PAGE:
Gail, I would have handled this much differently if I’d been at home but am a bit pressed for time as our anniversary is fast approaching and do not have access to a lot of cash over here to expedite this transaction… Kindly deduct any IRS tax incurred on the overage before giving the balance the shipping agent. As i do not want you to involve any of your personal funds in this transaction, that is why all fund is made available to you. As an aside, they are not sending any bill or hold you responsible for the payment of my shipping contract with them.
I am really sorry for the mix up and will appreciate if you get back to me asap to know if i can entrust you with this transaction.
Many thanks and talk to you soon,
Argh. This guy wasn’t giving up! I once again said I knew he was a scammer, and I would turn any check that arrived over to the fraud division of the postal service. That seemed to work because I heard nothing for over a week. At least I thought it worked until:
Hello Gail, hope you’re good. So sorry for the silence all this time, i felt a little tightening in my chest and had to go to the hospital where i was advised to take a bed rest of at least a week. I just got out 2 days Ago and am just catching up on my mails. I had no access to the internet and i have quite a couple to catch up on. You should receive the check before this week runs out, or by Tuesday at the most.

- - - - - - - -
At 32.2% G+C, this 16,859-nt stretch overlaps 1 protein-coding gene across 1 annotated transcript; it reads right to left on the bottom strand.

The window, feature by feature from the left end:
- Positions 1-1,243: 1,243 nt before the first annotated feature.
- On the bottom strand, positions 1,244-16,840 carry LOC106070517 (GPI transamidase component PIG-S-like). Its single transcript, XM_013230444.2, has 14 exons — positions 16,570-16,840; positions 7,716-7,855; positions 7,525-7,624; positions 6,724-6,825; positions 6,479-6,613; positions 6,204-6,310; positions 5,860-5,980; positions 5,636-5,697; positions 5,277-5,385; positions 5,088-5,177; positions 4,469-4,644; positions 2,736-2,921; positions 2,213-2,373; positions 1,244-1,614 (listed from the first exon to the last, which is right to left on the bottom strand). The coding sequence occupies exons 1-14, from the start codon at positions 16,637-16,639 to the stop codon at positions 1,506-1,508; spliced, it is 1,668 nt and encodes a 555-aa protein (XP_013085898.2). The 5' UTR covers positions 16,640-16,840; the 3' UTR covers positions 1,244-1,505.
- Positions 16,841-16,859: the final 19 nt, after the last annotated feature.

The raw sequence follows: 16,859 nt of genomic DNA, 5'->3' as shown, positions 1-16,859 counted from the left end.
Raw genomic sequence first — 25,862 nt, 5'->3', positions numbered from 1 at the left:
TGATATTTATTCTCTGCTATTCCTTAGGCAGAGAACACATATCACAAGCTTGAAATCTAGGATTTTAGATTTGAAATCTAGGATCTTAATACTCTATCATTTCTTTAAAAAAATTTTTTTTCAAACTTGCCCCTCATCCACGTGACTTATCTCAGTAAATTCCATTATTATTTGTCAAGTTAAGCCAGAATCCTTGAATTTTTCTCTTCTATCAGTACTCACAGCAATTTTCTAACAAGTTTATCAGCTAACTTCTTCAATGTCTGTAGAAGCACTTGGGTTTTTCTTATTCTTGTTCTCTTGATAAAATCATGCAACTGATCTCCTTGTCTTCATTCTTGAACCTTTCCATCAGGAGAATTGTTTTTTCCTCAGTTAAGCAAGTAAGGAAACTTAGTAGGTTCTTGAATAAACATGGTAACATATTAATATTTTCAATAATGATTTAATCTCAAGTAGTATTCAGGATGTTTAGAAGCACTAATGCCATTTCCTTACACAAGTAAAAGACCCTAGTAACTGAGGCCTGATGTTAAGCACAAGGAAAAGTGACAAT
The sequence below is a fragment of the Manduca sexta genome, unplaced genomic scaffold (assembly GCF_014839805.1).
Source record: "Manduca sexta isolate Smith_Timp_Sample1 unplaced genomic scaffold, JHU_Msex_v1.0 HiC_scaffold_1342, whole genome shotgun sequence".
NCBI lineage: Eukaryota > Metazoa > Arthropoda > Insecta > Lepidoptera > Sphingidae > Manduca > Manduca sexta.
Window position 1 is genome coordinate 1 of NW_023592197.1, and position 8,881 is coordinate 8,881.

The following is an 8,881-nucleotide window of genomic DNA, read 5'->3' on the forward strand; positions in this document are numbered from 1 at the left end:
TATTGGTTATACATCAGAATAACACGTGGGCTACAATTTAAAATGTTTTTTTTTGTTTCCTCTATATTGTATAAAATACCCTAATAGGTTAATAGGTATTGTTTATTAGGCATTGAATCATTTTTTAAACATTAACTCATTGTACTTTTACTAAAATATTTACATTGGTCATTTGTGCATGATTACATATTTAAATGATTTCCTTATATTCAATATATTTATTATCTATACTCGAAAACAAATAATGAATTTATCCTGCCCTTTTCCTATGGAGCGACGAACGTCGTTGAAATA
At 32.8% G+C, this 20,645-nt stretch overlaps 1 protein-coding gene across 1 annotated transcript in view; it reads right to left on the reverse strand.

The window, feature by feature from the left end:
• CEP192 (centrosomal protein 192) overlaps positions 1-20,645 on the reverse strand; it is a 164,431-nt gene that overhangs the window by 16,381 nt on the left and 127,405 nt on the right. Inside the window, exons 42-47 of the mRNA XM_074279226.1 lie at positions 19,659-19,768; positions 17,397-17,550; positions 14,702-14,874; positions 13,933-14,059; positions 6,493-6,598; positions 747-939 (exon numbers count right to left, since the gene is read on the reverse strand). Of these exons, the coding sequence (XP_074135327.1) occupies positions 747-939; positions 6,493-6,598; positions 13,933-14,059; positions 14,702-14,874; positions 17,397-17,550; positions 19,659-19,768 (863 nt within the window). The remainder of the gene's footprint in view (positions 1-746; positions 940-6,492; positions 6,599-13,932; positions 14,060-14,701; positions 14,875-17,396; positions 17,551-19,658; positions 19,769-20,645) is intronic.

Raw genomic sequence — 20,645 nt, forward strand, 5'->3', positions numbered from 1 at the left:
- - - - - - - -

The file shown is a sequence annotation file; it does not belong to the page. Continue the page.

Thanks for your patience, and i do hope you have a nice day.
Well, give him points for creative writing! I am happy to say I have not gotten a check, and hopefully, this episode is over.
Nobody wants to be played and yet, as irritating as this saga was, I learned a few things:
–My husband, always lovingly supportive, meant well. He was genuinely excited for me. I am not in any way upset with him for pushing me to follow through with the scammer despite my protests.
–I AM upset with myself for not listening to my very loud, and very persistent, instincts. When will I ever trust my gut instead of wavering when others tell me I’m somehow being silly for feeling the way I do? I am sooooooo tired of being the good girl. Sigh.
–Scammers prey on the goodhearted and innocent. I told my friend and fellow photographer, Dee Kotaska, about my scammer and she said she’d had a similar incident. We agreed that, as artists, we put ourselves “out there” with trust and goodwill. Being suspicious of people is not how we want to live. And yet…
After this incident, I will no longer respond to emails offering to purchase my art unless I know the person. All others will have to buy through my online sites on FineArtAmerica, or Smugmug.
I love being a photographer and writer. The scammer did not take that away from me, but he did make me sad.
It’s hard building respect and earning a living as an artist. To have sleazy online predators waiting to steal from us–be it money, art, trust, or pride–is yet another hurdle we creatives must overcome.